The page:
Pennsylvania

  • March 07, 2024

    Penn State Suit Sets Off Debate Over Trademarks' Function

    The Pennsylvania State University and sports apparel retailer Vintage Brand are locked in a legal battle that could force courts to reexamine how trademarks function in merchandise licensing and potentially make it harder to prevail on counterfeiting claims, according to attorneys.

  • March 07, 2024

    Pa. Justices To Consider Liability Of Parents Hiding Son's Gun

    The Supreme Court of Pennsylvania agreed to hear an appeal asking whether the parents of a convicted murderer can be held liable for the victim's family's emotional trauma because their alleged concealment of the murder weapon delayed the discovery of their son's body.

  • March 07, 2024

    Pa. Counselor Says She Got No Help At Non-Accessible School

    A former school counselor with a prosthetic leg says her nonprofit employer refused to help when her assigned school wouldn't accommodate her disability, then fired her for complaining, according to a lawsuit filed in Pennsylvania state court.

  • March 07, 2024

    Pa. Panel Chides Court For Sealing Murder Case Docket

    The Pennsylvania Superior Court has ruled in a precedential opinion that a county judge violated the First Amendment in sealing the docket in a criminal case and denying access to local media trying to report on the alleged murder-for-hire of a man in Westmoreland County.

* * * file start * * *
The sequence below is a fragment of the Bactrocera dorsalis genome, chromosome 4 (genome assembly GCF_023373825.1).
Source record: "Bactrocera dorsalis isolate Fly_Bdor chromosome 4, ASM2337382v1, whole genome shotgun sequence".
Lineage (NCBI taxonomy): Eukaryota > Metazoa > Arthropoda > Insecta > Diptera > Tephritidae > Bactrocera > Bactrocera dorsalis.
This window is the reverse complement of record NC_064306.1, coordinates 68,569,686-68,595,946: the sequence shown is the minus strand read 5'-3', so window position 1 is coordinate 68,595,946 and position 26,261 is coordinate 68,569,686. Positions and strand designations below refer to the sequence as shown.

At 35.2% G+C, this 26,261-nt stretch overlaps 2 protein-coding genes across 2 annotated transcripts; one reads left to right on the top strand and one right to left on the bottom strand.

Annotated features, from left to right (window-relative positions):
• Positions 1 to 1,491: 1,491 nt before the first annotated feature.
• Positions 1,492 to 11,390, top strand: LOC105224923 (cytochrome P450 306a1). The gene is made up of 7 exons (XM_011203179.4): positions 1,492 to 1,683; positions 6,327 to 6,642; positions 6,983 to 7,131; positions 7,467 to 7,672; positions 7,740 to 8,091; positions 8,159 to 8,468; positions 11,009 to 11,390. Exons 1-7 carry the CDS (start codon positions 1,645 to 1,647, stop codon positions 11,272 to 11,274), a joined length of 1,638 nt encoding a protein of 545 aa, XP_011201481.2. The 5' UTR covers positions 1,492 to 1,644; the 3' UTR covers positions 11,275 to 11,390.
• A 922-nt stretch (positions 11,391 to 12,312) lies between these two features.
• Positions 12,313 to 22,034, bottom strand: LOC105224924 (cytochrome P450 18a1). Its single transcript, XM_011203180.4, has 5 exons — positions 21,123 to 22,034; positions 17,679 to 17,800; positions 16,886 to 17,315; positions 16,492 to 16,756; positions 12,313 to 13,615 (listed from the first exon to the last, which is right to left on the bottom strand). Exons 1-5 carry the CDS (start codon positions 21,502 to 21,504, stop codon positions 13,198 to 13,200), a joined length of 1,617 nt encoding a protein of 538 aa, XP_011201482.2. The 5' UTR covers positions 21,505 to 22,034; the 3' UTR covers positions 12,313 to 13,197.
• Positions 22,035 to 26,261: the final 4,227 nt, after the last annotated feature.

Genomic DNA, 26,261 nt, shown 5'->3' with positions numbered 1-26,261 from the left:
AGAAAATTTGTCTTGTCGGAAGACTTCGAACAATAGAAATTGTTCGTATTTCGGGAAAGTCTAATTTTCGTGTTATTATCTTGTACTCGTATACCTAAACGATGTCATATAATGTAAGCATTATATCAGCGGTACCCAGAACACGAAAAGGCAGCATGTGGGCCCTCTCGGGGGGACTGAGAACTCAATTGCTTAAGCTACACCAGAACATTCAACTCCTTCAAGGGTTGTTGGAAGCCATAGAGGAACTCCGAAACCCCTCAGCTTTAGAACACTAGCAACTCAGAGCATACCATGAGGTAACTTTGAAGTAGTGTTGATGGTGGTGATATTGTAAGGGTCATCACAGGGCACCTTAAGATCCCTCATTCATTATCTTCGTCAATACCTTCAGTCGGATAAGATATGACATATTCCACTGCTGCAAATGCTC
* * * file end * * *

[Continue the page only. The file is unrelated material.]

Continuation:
• March 07, 2024

    Estate, Collector Settle Spat Over 'Blade Runner' Poster Art

    The family of a former movie poster artist and a Pennsylvania attorney-turned-art collector have settled a dispute over the original art for a "Blade Runner" poster, with the parties agreeing to sell the art and split the proceeds.

  • March 07, 2024

    Nissan Cooling Fans Defective, Class Suit Claims

    A proposed class of car buyers is suing Nissan North America Inc. in Tennessee federal court, alleging the automaker made and sold Pathfinder and Infiniti vehicles with defective radiator fans, leading to engines overheating and shutting down.

  • March 06, 2024

    Meta Must Tackle Increased Account Hijackings, 41 AGs Say

    A bipartisan group of 41 attorneys general have urged Meta Platforms Inc. to tackle the "dramatic" increase in hackers taking over Facebook and Instagram accounts, saying the attacks have caused financial harm to victims and their families and friends.

  • March 06, 2024

    Pa. Pharma Co. Cops To Adulterated-Drug Charges

    A Pennsylvania generic drug manufacturer has pled guilty to federal charges that it sold adulterated drugs in the U.S. into interstate commerce and agreed to pay a $1.5 million penalty, the U.S. Department of Justice said Wednesday.

  • March 06, 2024

    Choice Can Confirm Award Over $61M In Franchisee Claims

    Choice Hotels has been ordered to pay a roughly $780,000 arbitration award after dozens of South Asian franchisees earlier fought the hotel chain's bid to arbitrate their claims that a vendor kickback scheme cost them $61 million.

  • March 06, 2024

    Norfolk Southern Can't Shift Cleanup Costs To Tank Car Cos.